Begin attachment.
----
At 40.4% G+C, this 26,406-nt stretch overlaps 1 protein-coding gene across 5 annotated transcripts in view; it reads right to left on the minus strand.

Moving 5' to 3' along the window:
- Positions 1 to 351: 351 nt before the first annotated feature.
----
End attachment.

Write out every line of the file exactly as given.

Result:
At 40.4% G+C, this 26,406-nt stretch overlaps 1 protein-coding gene across 5 annotated transcripts in view; it reads right to left on the minus strand.

Moving 5' to 3' along the window:
- Positions 1 to 351: 351 nt before the first annotated feature.